Federico Bellentani (PhD 2018) is a digital research manager for a Google Cloud partner based in Italy. His PhD research into controversial monuments has become increasingly relevant due to international protests and calls to remove statues. He discusses his findings from Estonia and his thoughts on dealing with controversial monuments across the globe.
During Federico’s time as a PhD student at Cardiff University, he was looking at monuments and memorials as built forms which communicate certain values and ideas.
“Every day I passed Cardiff’s monuments and statues, especially going into the Glamorgan building with the surrounding war memorials. This environment helped me with my studies.
“Wales is similar to other transitioning countries. Its relationship within the UK has been difficult at times. My case study was Estonia but doing it in Cardiff was meaningful.”
Recently, Welsh councils have been turning their attention to local monuments and memorials and assessing whether to remove them. Federico emphasises the importance of the debate and the complexity of the issue.
His research demonstrates how post-soviet countries have tried different strategies to minimise the impact of monuments by removing, relocating or, in some cases, even hiding them within their surrounding environment.
“I want to be clear – every nation and every statue has its own context. To remove a Soviet monument in Estonia is not the same as removing a Confederate monument in the US. There are very different planning practices and very different ideas of design methodologies.”
Based on his findings, Federico has developed a set of strategies for dealing with monuments, from leaving it as it is and dealing with the material form, to destroying it completely.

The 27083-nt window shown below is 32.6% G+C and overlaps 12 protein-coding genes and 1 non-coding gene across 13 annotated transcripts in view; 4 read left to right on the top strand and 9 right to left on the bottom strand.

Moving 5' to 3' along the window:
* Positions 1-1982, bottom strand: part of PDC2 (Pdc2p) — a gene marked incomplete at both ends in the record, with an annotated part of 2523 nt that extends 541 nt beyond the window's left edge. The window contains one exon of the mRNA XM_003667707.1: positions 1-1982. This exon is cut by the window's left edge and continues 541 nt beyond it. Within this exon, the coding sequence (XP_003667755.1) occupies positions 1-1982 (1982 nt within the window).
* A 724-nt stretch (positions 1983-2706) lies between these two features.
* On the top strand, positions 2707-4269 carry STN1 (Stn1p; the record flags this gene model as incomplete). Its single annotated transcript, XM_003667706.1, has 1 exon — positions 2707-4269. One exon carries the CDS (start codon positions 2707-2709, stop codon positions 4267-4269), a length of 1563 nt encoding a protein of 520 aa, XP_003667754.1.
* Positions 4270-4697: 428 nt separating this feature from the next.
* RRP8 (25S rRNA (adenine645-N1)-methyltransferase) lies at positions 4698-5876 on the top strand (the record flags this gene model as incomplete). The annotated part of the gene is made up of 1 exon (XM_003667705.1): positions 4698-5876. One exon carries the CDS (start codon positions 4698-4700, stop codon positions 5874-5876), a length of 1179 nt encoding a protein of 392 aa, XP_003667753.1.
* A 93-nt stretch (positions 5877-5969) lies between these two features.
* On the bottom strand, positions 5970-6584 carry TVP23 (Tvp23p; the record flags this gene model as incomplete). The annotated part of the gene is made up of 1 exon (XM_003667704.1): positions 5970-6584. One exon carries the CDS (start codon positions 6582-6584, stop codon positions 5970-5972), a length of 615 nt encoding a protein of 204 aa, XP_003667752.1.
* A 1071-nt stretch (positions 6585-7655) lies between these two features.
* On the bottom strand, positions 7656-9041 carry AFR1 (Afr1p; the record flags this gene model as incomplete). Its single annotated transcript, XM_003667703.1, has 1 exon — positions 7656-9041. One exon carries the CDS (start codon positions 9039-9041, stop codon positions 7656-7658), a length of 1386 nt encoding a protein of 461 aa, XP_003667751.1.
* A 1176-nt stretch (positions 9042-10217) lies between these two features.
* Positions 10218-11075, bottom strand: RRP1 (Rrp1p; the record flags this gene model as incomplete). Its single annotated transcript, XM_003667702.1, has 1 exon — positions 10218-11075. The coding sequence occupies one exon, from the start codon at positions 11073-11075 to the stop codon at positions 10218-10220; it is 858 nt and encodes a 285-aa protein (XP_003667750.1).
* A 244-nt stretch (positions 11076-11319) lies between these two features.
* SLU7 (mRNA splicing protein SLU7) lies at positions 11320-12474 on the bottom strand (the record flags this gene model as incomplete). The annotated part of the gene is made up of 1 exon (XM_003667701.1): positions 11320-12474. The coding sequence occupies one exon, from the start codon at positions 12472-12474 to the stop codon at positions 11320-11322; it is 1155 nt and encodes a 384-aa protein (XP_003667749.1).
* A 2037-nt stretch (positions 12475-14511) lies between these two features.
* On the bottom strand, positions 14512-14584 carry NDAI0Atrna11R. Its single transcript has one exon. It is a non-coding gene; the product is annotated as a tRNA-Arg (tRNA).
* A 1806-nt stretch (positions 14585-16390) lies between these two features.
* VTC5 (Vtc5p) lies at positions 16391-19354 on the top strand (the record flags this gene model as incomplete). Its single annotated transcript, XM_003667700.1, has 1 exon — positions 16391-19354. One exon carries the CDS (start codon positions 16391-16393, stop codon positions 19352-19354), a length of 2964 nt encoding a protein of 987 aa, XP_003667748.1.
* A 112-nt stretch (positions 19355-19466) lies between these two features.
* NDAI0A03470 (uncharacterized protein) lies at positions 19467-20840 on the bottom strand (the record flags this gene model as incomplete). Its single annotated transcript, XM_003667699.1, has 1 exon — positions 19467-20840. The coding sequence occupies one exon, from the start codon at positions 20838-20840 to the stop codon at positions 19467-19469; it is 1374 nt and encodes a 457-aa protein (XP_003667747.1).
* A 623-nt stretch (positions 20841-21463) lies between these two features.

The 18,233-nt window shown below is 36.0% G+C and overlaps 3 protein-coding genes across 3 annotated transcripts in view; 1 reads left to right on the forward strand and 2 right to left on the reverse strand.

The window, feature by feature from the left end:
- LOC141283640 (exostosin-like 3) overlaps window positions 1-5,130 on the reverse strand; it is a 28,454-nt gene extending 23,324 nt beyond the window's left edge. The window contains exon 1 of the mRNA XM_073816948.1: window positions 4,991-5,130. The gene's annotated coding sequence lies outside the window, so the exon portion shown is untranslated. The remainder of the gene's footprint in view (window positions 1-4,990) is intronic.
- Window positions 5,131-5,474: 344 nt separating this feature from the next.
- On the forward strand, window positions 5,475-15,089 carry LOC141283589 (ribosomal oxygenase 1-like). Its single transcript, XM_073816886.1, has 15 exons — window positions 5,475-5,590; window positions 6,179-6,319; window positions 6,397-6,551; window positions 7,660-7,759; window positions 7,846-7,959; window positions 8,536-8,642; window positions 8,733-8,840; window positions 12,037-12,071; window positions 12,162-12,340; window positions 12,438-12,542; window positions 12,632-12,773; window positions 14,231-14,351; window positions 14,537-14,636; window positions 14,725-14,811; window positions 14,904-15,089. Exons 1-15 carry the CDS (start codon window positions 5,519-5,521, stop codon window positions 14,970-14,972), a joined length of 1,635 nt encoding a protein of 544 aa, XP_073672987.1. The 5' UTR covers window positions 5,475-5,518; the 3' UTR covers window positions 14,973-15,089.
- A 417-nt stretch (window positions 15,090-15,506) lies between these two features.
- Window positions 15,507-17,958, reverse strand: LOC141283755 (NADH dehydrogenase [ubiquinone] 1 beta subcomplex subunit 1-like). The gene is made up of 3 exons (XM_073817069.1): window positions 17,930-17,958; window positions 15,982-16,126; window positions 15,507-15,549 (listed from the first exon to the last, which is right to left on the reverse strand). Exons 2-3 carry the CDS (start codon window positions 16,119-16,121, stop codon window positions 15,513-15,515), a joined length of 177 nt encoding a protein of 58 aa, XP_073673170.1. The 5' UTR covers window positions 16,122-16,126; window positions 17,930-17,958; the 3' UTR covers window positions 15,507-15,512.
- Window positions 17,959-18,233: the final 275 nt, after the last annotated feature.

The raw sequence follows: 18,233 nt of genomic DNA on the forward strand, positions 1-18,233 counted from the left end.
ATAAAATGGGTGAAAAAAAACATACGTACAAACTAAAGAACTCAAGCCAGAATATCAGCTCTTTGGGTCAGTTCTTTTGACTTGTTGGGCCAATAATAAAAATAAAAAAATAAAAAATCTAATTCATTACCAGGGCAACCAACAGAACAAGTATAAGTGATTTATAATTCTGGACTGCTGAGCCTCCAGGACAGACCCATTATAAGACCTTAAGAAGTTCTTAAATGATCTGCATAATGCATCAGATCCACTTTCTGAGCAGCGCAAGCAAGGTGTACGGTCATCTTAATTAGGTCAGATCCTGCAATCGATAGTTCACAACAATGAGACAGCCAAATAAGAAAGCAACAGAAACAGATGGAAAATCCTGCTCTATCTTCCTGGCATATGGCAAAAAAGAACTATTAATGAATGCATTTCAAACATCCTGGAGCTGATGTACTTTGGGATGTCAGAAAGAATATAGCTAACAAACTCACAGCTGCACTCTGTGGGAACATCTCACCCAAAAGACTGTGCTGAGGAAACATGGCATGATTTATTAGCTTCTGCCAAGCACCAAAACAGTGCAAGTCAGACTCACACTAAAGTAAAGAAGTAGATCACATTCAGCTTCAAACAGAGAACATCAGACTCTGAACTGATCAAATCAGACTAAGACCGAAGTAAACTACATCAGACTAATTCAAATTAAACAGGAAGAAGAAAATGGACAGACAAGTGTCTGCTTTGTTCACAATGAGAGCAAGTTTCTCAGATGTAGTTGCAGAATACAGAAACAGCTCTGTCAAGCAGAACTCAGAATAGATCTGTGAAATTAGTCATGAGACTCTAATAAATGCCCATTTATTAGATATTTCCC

“At the state level, I encourage participation with a mix of people – artists, architects, planners, philosophers and everyday citizens. It is important to assess this problem and it’s complex because emotion is very high.”
On the surface, removal of monuments appears to be straight-forward, but Federico explains that sometimes removal can cause unexpected reactions.
“In the Baltics, there have been issues with moving Soviet built forms which for years had been accepted. There’s no tourism around them and they were just functional pieces of the built environment. Still, they were removed by spending a huge amount of money. Often, they were put in a museum where people started to see them. It gave a new life to them.
“Moving them also caused tensions with a controversial neighbour (Putin’s Russia) who wondered why they were being moved. So, in some instances, you can create an intense problem that can lead to economic sanctions, removal of embassies and, at an extreme level, hybrid warfare.”
In this case, removal caused more problems. But, as Federico stresses, every monument or memorial is different.
“Estonia has developed some great ways to include people in the design of monuments. In 2018 they built a memorial to the victims of communism, which is intended to widen public participation through the use of digital tools. Nearby is another Soviet memorial which was not removed, so they live together and coexist.
“It does not erase the past or add tension. The government worked with planners, designers and people who could give a certain kind of solution, resulting in a homogeneous project which, generally, people like.”
Federico is currently working for a Google Cloud partner in Italy specialising in artificial intelligence and collaboration tools. Looking ahead, he is interested in merging his expertise and focusing on digital memorials.
“When you think about memorials, it’s something very material and something you can touch. The current pandemic has shown there can be a commemoration in absentia – when you cannot be physically present to commemorate your beloved. Imagine how many people from across the world in different communities could engage with a memorial if there wasn’t the need to go there physically?”